Chicagoland Entrepreneurial Center looks for ‘world-class’ candidates to replace Kevin Willer
BY SANDRA GUY Business Reporter email@example.com February 13, 2013 9:04AM
Kevin Willer, of Chicagoland Entrepreneurial Center, during news conference announcing the new technology center 1871 on Jan. 18, 2011. | John H. White~Sun-Times.
Updated: March 15, 2013 1:12PM
Chicago’s energetic technology startup scene is attracting eager candidates hoping to succeed Kevin Willer as CEO of the Chicagoland Entrepreneurial Center and point person for the 1871 tech hub.
As of Wednesday afternoon, 25 interested candidates had sent emails to Bryant Keil, co-chairman of the center and 1871 and founder of Potbelly Sandwich Works.
Willer, 38, announced Wednesday that he’s leaving the CEO post after nearly two years to become a partner in Chicago-based early-stage venture capital fund i2A.
Willer will remain CEO for the next few months while the nonprofit CEC looks for a new leader. He will remain a member of the center’s board of directors and its executive committee.
Insiders speculated Wednesday that two possible candidates could be Dan Lyne, director of technology development at World Business Chicago, and Una Pipic, the chief operating officer of the center, who oversees 1871’s daily operations. Neither could be reached for comment.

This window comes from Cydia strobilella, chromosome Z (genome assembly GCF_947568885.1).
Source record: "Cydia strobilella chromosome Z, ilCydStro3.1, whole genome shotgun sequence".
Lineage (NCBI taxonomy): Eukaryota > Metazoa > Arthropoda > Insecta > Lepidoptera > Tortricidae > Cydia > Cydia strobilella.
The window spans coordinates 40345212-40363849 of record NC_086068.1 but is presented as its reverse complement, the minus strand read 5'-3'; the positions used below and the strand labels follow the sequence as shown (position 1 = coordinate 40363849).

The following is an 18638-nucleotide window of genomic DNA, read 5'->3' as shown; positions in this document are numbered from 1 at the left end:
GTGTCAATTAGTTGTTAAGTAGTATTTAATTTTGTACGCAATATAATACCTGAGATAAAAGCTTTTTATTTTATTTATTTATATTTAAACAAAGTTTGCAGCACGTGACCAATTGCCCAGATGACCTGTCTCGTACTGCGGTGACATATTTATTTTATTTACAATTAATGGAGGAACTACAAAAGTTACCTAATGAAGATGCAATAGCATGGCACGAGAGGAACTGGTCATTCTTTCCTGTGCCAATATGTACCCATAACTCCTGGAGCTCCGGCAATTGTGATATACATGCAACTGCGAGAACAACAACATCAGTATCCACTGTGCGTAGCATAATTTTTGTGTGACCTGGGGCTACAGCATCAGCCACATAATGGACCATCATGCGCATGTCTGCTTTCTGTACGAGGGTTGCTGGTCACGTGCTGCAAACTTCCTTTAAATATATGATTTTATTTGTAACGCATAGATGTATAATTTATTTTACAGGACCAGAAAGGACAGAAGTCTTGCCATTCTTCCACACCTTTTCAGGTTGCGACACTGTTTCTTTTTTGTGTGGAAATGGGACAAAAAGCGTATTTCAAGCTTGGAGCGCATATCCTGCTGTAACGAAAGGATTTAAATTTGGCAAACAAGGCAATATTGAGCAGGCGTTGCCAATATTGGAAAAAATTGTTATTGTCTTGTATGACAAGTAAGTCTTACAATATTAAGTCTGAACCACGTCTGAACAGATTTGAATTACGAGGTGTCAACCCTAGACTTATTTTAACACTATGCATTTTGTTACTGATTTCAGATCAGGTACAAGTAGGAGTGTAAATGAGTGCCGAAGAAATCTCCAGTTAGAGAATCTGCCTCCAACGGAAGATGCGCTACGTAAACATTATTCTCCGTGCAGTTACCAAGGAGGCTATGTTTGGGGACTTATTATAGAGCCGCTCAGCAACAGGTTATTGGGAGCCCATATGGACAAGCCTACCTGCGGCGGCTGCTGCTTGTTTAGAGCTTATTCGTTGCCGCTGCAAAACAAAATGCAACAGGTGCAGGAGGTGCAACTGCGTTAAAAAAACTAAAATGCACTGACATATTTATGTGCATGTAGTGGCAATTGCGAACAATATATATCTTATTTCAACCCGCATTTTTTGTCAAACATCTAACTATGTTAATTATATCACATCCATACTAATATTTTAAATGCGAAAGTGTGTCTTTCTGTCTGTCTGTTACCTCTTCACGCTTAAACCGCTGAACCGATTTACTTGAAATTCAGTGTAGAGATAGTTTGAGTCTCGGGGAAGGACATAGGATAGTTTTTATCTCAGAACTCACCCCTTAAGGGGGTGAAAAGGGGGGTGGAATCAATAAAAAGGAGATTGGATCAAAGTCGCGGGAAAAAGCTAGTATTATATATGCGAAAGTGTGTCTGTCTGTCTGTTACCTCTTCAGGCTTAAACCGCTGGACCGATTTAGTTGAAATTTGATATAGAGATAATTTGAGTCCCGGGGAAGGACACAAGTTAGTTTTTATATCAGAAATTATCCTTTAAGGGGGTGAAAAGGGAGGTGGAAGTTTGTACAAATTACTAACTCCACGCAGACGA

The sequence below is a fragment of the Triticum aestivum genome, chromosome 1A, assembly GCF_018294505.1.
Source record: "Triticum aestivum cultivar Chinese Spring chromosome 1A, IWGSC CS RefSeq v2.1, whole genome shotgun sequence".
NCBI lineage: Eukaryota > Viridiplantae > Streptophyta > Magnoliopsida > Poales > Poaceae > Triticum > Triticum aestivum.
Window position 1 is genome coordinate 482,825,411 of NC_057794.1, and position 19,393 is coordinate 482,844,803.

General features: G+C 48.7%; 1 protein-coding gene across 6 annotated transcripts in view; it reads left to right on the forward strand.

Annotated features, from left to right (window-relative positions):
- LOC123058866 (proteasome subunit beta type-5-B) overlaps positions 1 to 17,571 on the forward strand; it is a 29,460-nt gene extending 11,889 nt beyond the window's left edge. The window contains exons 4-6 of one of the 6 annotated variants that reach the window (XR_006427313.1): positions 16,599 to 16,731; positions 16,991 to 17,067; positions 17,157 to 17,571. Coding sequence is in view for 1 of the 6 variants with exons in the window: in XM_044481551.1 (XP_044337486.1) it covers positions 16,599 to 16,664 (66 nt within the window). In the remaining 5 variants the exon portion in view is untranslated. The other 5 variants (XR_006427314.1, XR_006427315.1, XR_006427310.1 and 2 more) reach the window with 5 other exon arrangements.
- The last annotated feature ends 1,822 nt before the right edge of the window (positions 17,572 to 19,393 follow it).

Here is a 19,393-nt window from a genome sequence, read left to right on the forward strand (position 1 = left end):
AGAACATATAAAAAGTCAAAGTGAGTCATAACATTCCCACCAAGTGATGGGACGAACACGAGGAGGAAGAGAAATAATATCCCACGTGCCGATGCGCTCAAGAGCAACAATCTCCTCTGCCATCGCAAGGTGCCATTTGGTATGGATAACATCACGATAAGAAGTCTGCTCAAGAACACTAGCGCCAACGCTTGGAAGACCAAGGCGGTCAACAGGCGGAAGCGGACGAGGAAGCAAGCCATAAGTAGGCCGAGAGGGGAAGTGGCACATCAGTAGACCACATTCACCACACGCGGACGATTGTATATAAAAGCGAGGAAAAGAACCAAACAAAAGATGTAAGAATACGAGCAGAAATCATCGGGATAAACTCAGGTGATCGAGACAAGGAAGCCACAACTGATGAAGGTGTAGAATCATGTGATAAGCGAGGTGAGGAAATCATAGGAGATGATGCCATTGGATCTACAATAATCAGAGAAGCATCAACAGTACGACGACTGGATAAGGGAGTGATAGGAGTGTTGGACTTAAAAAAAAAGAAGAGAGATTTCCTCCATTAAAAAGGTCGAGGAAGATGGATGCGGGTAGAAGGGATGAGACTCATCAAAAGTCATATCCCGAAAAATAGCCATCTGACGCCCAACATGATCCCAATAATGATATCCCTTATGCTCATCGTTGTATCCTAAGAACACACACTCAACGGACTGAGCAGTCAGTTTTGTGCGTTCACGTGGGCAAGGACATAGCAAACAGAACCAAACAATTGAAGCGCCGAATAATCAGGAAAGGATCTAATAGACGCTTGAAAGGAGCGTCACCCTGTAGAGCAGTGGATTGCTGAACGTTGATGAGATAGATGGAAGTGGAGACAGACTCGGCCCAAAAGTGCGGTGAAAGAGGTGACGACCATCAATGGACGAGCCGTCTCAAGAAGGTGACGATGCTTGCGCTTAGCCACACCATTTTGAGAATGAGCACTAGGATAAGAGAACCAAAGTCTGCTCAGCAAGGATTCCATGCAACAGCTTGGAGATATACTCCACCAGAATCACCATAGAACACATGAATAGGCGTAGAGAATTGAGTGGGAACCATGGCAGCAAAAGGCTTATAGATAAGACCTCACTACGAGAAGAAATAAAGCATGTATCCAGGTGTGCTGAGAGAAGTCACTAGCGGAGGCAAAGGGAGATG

Keil declined to comment on possible candidates’ names.
Keil said he hopes the next CEO comes from the Chicago area, but any “world-class” candidate who can execute the CEC and 1871 mission will be considered. Keil’s co-chairman is Jim O’Connor Jr., who co-founded Motorola’s venture capital investment arm, Motorola Ventures. Both Keil and O’Connor are members of a four-person CEO search committee. The board also has hired an executive search firm to identify CEO candidates.
Keil said a successful candidate will be a strong leader, a successful entrepreneur and someone who can execute the center’s strategic plan and motivate its staff and 1871’s entrepreneurs.
“It is a high-profile position with an organization that is really impacting startups, entrepreneurs and the technology community in Chicago and beyond,” Keil said.
The center’s mission eventually will expand to include 1871-like collaborative spaces for other industries, such as biotech and retail/restaurant development, Keil said.
“The 1871 concept, focused on tech startups, is one spoke off of the core of the CEC,” he said. “At the right time, other spokes can emanate.”
That kind of growth, along with a respected staff, let the center’s search committee be “very very selective,” Keil said.
Matt Moog, the founder and CEO of Viewpoints Network who chaired the 1871 project, said Willer’s successor would be expected to have excellent relationships with Chicago’s universities, the tech community, venture capitalists and city and state government.
“Kevin built a great team of people who brought more resources, visibility and programming to the CEC,” Moog said.